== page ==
Page images
PDF
EPUB

And fits in measures fuch as Virgil's Mufe
To place thee near him might be fond to chuse,
How might he tune th'alternate reed with thee,
Perhaps a Strephon thou, a Daphnis he;

While fome old Damon, o'er the yulgar wise, 35
Thinks he deferves, and thou deferv'ft the Prize?
Rapt with the thought, my fancy feeks the plains,
And turns me fhepherd while I hear the ftrains.
Indulgent nurse of ev'ry tender gale,

Parent of flowrets, old Arcadia, hail!

4.0

Here in the cool my limbs at ease I spread,
Here let thy poplars whisper o'er my head:
Still flide thy waters, foft among the trees,
Thy afpins quiver in a breathing breeze!
Smile, all ye valleys, in eternal fpring,
Be hufh'd, ye winds, while Pope and Virgil fing.

4.5

In English lays, and all fublimely great, Thy Homer warms with all his ancient heat; He shines in Council, thunders in the Fight, And flames with ev'ry fenfe of great delight. 50 Long has that Poet reign'd, and long unknown, Like Monarchs fparkling on a distant throne; In all the Majefty of Greek retir'd,

Himself unknown, his mighty name admir'd;

His language failing, wrapt him round with night;
Thine, rais'd by thee, recalls the work to light.
So wealthy Mines, that ages long before
Fed the large realms around with golden Ore,
When choak'd by finking banks, no more appear,
And shepherds only fay, The mines were here: 60
Should some rich youth (if nature warm his heart,
And all his projects stand inform'd with art)
Here clear the caves, there ope the leading vein;
The mines detected flame with gold again.

How vaft, how copious, are thy new designs!
How ev'ry Mufic varies in thy lines!
Still, as I read, I feel my bofom beat,
And rise in raptures by another's heat.

Thus in the wood, when fummer drefs'd the days,
While Windfor lent us tuneful hours of eafe, 70
Our ears the lark, the thrush, the turtle bleft,
And Philomela fweetest o'er the reft:
The shades refound with fong--- O foftly tread,
While a whole season warbles round my head.

This to my Friend --- and when a friend infpires,
My filent harp its master's hand requires.
Shakes off the duft, and makes these rocks refound;
For fortune plac'd me in unfertile ground:

Far from the joys that with my foul agree,
From wit, from learning---very far from thee. 80
Here mofs-grown trees expand the smallest leaf; ·
Here half an acre's corn is half a fheaf;

85

Here hills with naked heads the tempest meet,
Rocks at their fides, and torrents at their feet;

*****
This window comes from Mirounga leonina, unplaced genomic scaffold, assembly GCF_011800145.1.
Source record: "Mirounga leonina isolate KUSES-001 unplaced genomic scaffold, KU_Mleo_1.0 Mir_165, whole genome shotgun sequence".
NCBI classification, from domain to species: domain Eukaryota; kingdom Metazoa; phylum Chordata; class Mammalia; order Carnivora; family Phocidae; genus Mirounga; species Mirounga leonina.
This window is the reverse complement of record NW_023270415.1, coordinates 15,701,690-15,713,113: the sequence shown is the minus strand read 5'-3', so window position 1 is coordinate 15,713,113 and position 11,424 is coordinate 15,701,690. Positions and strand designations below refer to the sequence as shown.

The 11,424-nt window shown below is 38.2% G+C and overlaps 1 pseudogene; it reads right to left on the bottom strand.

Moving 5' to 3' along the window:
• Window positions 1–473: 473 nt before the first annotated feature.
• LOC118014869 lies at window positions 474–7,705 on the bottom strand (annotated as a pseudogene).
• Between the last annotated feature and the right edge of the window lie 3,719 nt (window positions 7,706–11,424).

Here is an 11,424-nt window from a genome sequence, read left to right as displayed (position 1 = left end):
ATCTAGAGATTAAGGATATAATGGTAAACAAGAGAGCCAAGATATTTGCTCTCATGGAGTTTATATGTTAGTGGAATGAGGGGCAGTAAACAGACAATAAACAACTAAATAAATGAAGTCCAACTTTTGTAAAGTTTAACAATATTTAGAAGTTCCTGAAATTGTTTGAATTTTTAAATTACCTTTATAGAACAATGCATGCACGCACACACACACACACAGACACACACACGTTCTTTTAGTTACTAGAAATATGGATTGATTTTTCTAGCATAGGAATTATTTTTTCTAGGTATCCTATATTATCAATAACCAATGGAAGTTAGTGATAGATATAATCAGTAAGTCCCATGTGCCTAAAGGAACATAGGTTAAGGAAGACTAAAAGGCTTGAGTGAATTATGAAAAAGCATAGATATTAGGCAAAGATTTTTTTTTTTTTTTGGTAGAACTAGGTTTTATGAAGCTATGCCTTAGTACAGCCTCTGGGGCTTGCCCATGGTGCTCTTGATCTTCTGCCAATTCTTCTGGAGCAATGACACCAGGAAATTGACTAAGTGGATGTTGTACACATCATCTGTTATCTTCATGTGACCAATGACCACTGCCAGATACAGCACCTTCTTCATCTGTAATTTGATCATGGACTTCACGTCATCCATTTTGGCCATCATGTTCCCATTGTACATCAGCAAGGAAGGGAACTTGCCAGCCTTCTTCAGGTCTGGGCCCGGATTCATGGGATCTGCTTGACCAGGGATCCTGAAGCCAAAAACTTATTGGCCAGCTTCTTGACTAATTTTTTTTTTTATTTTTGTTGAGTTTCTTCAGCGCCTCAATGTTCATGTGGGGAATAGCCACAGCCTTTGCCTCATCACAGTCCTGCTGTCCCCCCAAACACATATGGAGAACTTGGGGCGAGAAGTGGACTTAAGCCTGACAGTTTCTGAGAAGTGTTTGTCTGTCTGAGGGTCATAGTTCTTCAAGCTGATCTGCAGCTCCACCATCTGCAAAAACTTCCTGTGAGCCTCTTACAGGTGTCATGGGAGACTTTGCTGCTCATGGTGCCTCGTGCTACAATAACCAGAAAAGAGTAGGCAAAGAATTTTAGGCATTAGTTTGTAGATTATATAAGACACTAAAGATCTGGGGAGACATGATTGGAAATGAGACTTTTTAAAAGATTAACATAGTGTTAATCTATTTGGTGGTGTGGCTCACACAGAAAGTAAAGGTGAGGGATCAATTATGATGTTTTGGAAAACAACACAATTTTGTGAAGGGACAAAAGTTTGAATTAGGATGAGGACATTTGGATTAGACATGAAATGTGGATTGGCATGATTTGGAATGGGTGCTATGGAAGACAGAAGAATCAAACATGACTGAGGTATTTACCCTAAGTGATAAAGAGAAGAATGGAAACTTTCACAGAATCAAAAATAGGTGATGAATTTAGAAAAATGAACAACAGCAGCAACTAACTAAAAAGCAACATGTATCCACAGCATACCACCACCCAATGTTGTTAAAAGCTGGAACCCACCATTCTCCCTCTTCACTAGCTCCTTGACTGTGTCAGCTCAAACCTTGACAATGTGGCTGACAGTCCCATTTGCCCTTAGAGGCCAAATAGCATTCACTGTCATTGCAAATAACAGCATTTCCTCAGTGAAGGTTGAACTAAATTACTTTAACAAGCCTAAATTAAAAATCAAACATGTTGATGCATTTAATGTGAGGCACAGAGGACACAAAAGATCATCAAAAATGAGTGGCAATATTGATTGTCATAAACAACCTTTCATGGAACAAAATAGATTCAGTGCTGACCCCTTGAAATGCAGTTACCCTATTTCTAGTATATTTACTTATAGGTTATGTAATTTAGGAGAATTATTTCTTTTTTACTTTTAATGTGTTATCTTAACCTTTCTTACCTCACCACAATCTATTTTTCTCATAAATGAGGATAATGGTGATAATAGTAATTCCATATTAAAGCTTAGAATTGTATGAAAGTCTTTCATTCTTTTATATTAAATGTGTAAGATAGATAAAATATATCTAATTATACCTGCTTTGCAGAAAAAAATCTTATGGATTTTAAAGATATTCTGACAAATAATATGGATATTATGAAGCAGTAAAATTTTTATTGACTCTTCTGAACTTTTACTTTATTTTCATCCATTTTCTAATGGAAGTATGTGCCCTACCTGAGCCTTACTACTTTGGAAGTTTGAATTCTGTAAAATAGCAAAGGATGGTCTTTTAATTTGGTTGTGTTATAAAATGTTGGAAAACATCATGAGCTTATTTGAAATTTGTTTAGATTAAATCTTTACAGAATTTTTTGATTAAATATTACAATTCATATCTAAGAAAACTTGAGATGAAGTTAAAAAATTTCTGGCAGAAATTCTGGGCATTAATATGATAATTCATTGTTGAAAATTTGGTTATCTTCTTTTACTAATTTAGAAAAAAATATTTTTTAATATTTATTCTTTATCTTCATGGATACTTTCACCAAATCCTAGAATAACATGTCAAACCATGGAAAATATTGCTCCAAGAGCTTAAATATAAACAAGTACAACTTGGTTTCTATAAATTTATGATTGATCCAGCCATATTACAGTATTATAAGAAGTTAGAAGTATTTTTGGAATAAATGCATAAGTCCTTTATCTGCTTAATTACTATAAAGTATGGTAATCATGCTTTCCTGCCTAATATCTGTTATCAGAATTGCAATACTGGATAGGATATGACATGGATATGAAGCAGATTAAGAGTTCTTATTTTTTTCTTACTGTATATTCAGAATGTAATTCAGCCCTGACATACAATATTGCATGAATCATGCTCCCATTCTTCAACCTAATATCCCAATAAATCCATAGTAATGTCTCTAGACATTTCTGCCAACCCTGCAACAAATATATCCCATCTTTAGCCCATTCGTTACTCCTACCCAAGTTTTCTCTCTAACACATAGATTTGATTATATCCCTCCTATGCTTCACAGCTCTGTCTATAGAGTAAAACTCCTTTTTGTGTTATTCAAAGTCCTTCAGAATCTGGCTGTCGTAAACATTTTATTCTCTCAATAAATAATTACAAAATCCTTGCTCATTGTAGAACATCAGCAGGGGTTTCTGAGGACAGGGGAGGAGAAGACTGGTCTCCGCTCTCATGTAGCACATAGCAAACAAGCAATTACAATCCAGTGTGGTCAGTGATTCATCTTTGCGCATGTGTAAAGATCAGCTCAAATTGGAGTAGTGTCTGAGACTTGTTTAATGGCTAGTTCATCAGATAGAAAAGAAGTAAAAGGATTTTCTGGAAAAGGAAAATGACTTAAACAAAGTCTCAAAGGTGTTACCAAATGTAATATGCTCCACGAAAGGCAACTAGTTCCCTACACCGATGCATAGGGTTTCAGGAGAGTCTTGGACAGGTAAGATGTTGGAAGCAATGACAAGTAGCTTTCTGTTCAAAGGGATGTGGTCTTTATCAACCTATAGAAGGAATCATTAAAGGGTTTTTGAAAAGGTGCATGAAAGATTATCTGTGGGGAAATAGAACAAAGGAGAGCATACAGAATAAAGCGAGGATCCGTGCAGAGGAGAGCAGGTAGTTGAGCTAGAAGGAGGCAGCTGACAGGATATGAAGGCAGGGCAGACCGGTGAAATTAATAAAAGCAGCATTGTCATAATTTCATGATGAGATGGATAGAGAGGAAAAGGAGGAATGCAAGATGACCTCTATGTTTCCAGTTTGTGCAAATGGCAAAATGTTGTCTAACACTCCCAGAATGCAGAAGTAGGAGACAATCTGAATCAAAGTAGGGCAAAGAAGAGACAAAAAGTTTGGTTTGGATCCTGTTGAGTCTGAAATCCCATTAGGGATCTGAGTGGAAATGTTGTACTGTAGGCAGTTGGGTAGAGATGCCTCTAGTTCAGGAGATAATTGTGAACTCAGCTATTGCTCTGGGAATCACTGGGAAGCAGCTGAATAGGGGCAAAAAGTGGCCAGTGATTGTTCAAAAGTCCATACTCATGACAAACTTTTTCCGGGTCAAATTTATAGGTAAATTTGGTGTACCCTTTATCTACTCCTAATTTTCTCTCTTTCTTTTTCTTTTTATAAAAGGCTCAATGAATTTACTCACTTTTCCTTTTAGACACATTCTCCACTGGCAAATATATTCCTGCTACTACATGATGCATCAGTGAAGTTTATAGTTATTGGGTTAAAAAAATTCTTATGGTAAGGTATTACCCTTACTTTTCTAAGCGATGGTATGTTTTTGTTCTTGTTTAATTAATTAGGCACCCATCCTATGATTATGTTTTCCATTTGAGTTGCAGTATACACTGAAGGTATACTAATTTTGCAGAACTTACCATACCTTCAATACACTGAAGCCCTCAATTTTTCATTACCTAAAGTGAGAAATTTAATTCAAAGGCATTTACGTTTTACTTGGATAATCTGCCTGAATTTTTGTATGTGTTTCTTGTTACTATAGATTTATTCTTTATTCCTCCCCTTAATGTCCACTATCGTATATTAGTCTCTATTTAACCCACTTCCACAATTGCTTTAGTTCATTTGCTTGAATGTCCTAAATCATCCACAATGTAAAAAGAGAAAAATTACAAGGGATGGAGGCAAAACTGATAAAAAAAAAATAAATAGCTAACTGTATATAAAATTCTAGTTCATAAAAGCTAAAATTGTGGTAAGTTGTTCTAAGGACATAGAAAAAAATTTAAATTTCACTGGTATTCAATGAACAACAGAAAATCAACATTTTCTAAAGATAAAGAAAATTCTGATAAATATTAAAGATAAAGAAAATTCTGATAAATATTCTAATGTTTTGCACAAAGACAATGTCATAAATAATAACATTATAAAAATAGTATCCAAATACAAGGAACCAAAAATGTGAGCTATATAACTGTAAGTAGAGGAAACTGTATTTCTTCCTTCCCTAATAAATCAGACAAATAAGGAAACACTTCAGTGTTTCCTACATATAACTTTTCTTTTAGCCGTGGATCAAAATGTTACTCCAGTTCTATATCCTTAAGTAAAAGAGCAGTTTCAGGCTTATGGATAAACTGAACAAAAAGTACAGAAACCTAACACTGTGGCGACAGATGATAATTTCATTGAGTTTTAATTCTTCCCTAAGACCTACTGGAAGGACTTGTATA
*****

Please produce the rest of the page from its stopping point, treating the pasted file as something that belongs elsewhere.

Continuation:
Or lazy lakes unconscious of a flood,
Whose dull brown Naiads ever fleep in mud.
Yet here Content can dwell, and learned Ease,
A Friend delight me, and an Author please;
Ev'n here I fing, when POPE fupplies the theme,
Shew my own love, tho' not increase his fame. 90
T. PARNELL.

L

To Mr. POPE.

ET vulgar fouls triumphal arches raise,

Or speaking marbles, to record their praise; And picture (to the voice of Fame unknown) The mimic Feature on the breathing stone; Mere mortals; fubject to death's total fway, Reptiles of earth, and beings of a day!

'Tis thine, on ev'ry heart to grave thy praise, A monument which Worth alone can raise:

5

Sure to furvive, when time shall whelm in duft
The arch, the marble, and the mimic buft:
Nor 'till the volumes of th'expanded sky

Blaze in one flame, shalt thou and Homer die:)
Then fink together in the world's last fires,
What heav'n created, and what heav'n infpires.

If aught on earth, when once this breath is fled,
With human transport touch the mighty dead,
Shakespear, rejoice! his hand thy page refines;
Now ev'ry scene with native brightness fhines;
Juft to thy fame, he gives thy genuine thought;
So Tully publish'd what Lucretius wrote;
Prun'd by his care, thy laurels loftier grow,
And bloom afresh on thy immortal brow.
Thus when thy draughts, O Raphael! time

invades,

And the bold figure from the canvass fades,
A rival hand recalls from ev'ry part

Some latent grace, and equals art with art;
Transported we furvey the dubious ftrife,
While each fair image starts again to life.

20

25

How long, untun'd, had Homer's facred lyre Farr'd grating difcord, all extinct his fire?

30

This you beheld; and taught by heav'n to fing,
Call'd the loud mufic from the founding ftring.
Now wak'd from flumbers of three thoufand years,
Once more Achilles in dread pomp appears,
Tow'rs o'er the field of death; as fierce he turns,
Keen flash his arms, and all the Hero burns; 36
With martial stalk, and more than mortal might,
He ftrides along, and meets the Gods in fight:
Then the pale Titans, chain'd on burning floors,
Start at the din that rends th'infernal fhores, 40
Tremble the tow'rs of Heav'n,earth rocks her coafts,
And gloomy Pluto shakes with all his ghosts.
To ev'ry theme refponds thy various lay;
Here rolls a torrent, there Meanders play;

Sonorous as the storm thy numbers rife,

45

Tofs the wild waves, and thunder in the fkies; Or fofter than a yielding virgin's figh,

50

The gentle breezes breathe away and die.
Thus, like the radiant God who fheds the day,
You paint the vale, or gild the azure way;
And while with ev'ry theme the verfe complies,
Sink without groveling, without rashness rise.
Proceed,great Bard! awake th'harmonious string,
Be ours all Homer! ftill Ulyffes fing.

« PreviousContinue »